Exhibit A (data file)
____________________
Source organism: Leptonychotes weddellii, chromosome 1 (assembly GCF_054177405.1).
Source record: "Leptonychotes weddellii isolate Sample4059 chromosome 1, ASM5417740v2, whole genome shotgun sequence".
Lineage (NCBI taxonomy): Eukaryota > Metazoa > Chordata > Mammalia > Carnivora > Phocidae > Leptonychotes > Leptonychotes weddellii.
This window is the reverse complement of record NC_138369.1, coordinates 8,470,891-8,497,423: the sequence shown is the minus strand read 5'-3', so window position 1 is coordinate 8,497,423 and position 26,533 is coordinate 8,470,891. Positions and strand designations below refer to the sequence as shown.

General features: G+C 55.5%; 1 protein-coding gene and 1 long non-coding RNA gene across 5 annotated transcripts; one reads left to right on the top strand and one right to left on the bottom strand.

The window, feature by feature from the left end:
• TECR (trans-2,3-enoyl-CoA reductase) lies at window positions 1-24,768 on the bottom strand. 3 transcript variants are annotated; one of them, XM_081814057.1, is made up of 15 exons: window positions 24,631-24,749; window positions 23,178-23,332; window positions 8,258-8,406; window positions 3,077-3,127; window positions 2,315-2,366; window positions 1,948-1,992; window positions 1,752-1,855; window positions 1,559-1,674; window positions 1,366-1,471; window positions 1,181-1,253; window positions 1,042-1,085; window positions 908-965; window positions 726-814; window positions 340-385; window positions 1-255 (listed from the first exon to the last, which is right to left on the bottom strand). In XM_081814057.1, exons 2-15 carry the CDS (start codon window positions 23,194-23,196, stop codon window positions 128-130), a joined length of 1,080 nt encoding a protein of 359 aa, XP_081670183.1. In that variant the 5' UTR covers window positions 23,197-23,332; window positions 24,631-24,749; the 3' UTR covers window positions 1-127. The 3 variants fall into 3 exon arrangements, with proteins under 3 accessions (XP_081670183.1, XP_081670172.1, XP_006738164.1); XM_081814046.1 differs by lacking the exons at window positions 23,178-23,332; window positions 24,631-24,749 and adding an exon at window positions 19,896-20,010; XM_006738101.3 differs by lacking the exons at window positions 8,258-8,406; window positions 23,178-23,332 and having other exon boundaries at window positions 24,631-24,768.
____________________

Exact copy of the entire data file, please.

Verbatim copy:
Source organism: Leptonychotes weddellii, chromosome 1 (assembly GCF_054177405.1).
Source record: "Leptonychotes weddellii isolate Sample4059 chromosome 1, ASM5417740v2, whole genome shotgun sequence".
Lineage (NCBI taxonomy): Eukaryota > Metazoa > Chordata > Mammalia > Carnivora > Phocidae > Leptonychotes > Leptonychotes weddellii.
This window is the reverse complement of record NC_138369.1, coordinates 8,470,891-8,497,423: the sequence shown is the minus strand read 5'-3', so window position 1 is coordinate 8,497,423 and position 26,533 is coordinate 8,470,891. Positions and strand designations below refer to the sequence as shown.

General features: G+C 55.5%; 1 protein-coding gene and 1 long non-coding RNA gene across 5 annotated transcripts; one reads left to right on the top strand and one right to left on the bottom strand.

The window, feature by feature from the left end:
• TECR (trans-2,3-enoyl-CoA reductase) lies at window positions 1-24,768 on the bottom strand. 3 transcript variants are annotated; one of them, XM_081814057.1, is made up of 15 exons: window positions 24,631-24,749; window positions 23,178-23,332; window positions 8,258-8,406; window positions 3,077-3,127; window positions 2,315-2,366; window positions 1,948-1,992; window positions 1,752-1,855; window positions 1,559-1,674; window positions 1,366-1,471; window positions 1,181-1,253; window positions 1,042-1,085; window positions 908-965; window positions 726-814; window positions 340-385; window positions 1-255 (listed from the first exon to the last, which is right to left on the bottom strand). In XM_081814057.1, exons 2-15 carry the CDS (start codon window positions 23,194-23,196, stop codon window positions 128-130), a joined length of 1,080 nt encoding a protein of 359 aa, XP_081670183.1. In that variant the 5' UTR covers window positions 23,197-23,332; window positions 24,631-24,749; the 3' UTR covers window positions 1-127. The 3 variants fall into 3 exon arrangements, with proteins under 3 accessions (XP_081670183.1, XP_081670172.1, XP_006738164.1); XM_081814046.1 differs by lacking the exons at window positions 23,178-23,332; window positions 24,631-24,749 and adding an exon at window positions 19,896-20,010; XM_006738101.3 differs by lacking the exons at window positions 8,258-8,406; window positions 23,178-23,332 and having other exon boundaries at window positions 24,631-24,768.